Walking down the hallways of Florence Griffith Joyner Elementary School on a Thursday afternoon is like spinning a radio dial through the sweet tunes of arts programming.
Heavy bass wafts out of a hip hop dance class, the shrill squeaks of unseasoned trumpet players flow out of another classroom, along with ukulele strums, drum rhythms, and the shouts of young actors calling out for line cues on the auditorium stage.
This soundscape reflects the school's new mission that extends beyond the school day.
"Everything that we do now at Joyner we want to connect back to the arts," said principal Akida Kissane Long. "It's not something that is separate and apart from the rest of the curriculum."
Struggling schools like Joyner, one of the lowest-performing in the Los Angeles Unified School District, are required to provide academic intervention programs — tutoring after school. This year the school became part of Turnaround Arts: California, the local branch of a national effort to use arts instruction to student achievement and engagement.
So principal Long tried a different approach for the after-school activities.
"We broke the rules a little bit," she said. "We're good at that."
The staff decided to blend arts programming with each of the after-school offerings, securing funding to bring in teaching artists and keep staff there longer.
So an hour of hip hop dance was followed by an hour of research and writing. Kids in the ukulele club studied the links between music and math.
"So that they were motivated and engaged in the arts and then they could see a purpose for the reading and research and the writing and math," said Long. "And then that would be a more substantive connection for them to stay the course."
It made a difference. Attendance in after school programs was higher and more consistent. Almost a third of the school, 165 students, participated in eleven clubs — all in addition to the weekly dance and visual art classes classes students rotated through during the year and the arts techniques classroom teachers blended into lessons.
The most popular activity was the musical.
"It’s a lot of work," said Cathryn Deering, the school arts specialist, who is leading rehearsals with a few other teachers. "The kids are really excited and it’s just been really amazing to just see a lot of our kids really blossom."
Joyner took on "Shrek The Musical," a fairytale about a big, green ogre who saves a princess named Fiona. Teachers picked this show because the school has a special relationship with one of the stars of the 2001 movie, Cameron Diaz, the school’s celebrity mentor. Diaz visited the school on the day of auditions, read through a scene with a student and talked to an auditorium full of students about the role arts classes played in her life growing up in Long Beach, Calif.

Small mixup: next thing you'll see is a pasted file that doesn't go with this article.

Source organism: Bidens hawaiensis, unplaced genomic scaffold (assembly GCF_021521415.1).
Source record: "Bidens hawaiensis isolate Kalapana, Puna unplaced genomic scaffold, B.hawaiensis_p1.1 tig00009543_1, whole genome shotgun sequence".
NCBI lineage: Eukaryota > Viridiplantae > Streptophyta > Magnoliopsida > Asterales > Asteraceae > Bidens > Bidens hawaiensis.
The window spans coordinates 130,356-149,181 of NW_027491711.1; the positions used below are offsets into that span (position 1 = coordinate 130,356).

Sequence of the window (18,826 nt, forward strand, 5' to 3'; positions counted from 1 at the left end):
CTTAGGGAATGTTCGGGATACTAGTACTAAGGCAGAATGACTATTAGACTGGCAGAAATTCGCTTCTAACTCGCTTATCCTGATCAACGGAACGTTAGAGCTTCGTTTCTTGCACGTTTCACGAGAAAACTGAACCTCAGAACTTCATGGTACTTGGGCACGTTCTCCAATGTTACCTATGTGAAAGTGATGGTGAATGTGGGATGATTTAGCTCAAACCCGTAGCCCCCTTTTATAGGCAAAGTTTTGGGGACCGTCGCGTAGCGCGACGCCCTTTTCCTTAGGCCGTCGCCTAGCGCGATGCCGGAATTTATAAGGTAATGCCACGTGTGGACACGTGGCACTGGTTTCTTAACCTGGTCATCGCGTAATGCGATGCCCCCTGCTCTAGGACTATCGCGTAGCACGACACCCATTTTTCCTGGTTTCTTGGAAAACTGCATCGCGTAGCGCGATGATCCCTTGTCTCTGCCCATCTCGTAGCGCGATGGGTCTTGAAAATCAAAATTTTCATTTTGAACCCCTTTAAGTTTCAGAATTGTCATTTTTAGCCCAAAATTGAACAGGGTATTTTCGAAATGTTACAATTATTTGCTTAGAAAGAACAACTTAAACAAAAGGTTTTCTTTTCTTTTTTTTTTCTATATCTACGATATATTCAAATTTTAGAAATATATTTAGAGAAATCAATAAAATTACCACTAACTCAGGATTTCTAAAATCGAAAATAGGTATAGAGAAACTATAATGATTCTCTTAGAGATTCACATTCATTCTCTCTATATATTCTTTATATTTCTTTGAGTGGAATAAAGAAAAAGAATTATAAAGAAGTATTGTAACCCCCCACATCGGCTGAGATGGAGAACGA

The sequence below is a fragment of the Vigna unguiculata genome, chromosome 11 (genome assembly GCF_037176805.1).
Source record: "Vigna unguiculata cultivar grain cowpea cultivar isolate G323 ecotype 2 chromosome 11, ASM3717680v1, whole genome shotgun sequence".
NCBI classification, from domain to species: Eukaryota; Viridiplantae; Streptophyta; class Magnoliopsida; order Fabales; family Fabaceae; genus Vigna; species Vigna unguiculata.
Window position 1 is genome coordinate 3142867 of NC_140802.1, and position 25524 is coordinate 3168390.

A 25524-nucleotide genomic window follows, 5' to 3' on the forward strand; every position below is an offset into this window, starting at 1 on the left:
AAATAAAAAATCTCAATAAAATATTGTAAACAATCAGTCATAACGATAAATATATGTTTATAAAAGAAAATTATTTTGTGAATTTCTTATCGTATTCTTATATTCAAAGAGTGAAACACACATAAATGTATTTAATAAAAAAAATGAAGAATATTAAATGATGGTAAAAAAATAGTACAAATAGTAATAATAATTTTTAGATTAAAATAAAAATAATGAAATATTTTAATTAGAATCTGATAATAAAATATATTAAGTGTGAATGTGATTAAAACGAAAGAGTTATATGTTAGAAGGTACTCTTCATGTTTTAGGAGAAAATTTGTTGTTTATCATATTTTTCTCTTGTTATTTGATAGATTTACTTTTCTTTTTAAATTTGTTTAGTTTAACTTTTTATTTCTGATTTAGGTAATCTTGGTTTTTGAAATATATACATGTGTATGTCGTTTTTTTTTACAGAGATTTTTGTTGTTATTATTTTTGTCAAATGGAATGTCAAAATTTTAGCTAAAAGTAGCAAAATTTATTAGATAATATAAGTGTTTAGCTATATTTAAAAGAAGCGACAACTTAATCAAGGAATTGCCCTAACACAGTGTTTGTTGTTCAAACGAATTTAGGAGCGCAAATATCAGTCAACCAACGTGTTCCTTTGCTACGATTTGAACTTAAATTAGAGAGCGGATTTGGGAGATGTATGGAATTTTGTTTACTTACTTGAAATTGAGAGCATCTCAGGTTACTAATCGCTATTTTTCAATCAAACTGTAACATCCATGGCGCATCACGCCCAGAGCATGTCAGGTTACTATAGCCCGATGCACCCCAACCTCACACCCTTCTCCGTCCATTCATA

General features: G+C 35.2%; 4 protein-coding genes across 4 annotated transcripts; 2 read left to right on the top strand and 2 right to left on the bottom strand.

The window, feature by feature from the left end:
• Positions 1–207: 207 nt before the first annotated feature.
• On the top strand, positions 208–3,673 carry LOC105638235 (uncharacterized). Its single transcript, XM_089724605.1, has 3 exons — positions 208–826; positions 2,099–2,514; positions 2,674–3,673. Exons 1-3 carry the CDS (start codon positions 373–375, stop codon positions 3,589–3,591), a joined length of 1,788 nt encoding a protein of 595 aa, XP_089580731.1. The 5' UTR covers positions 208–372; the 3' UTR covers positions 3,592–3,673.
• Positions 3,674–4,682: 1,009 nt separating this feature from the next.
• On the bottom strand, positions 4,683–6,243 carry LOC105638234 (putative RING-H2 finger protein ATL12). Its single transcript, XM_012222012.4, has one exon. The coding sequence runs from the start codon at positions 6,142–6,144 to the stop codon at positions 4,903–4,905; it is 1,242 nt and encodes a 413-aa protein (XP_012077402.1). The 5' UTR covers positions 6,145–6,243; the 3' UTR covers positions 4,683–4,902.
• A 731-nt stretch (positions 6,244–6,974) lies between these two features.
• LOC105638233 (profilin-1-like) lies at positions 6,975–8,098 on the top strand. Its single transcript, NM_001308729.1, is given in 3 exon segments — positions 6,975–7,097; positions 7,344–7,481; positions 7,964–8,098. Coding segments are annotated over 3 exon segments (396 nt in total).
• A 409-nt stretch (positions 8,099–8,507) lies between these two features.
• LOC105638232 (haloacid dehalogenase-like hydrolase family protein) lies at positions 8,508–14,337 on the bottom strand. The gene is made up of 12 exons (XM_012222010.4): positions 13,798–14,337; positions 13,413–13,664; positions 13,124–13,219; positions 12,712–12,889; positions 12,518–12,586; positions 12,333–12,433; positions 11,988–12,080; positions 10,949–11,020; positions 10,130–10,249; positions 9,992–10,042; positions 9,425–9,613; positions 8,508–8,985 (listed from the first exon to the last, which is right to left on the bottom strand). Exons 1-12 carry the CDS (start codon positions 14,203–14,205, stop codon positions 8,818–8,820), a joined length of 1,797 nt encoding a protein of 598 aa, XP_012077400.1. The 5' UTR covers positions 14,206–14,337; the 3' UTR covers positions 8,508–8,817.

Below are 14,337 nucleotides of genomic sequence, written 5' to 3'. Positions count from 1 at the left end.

"My kids come home excited to tell me about the adventures that they’re experiencing at school," said Katia Adams. Her daughter, fourth grader Kayla Drinkard, played the title role of Shrek.
"First I wanted to be Fiona," Drinkard recalled, "but Ms. Deering told me that I am talented and Shrek is a bigger part."
Her mom said she studied her lines "day and night." And that's transferred into studying more for class. Kayla is watching less television and doing a lot more reading, her mother said. Last year, she had a hard time getting along with other kids, but understands teamwork now.
"I see from two years ago 'til now, my baby’s getting a way better education," said Adams.
Teachers and parents at Joyner have collected countless anecdotes about changes like this over the course of the school year. The student who was always in the principal’s office is now one of the stars of the musical. The school psychologist says she’s putting out fewer fires. Parents spent more money than ever before — about $1,000 per day — at the book fair. But as principal Long points out, even with all this, grades and test scores still matter.
"The bottom line is that the district and state, and even the Turnaround Arts program, they wanna see that there's an academic payoff at the end of the story. And we have some good news."
Scores are still very low – Turnaround Arts schools must be in the lowest-performing 5 percent of the state during the application period. Preliminary results show that this year, 26 percent of third graders were meeting or exceeding math standards, up from 22 percent last year. In English Language Arts, they moved from 8 percent to 16 percent. Fifth grade proficiency went from 10 to 19 percent in math, and 19 to 24 percent in ELA.
Now, the school is in for some big changes. Joyner will become an LAUSD visual and performing arts magnet school starting in 2018. That's also the school’s third and final year as part of Turnaround Arts.
"We thought, what better way to institutionalize the initiative?" said Long.
And Long, the principal who has been such a key force at the school for the past five years, is retiring at the end of this school year.
"When I told the staff, they started crying," Long exclaimed. "I couldn’t believe it."
Long has been working in L.A. Unified for 35 years and says she's ready for a new challenge. She wants to get back to teaching — specifically training principals, which she'll start doing this summer at a retreat for leaders of Turnaround Arts schools.
Long believes her staff has what it takes to keep up the momentum.
"I would say stay the course. I think that Joyner has nowhere to go but up."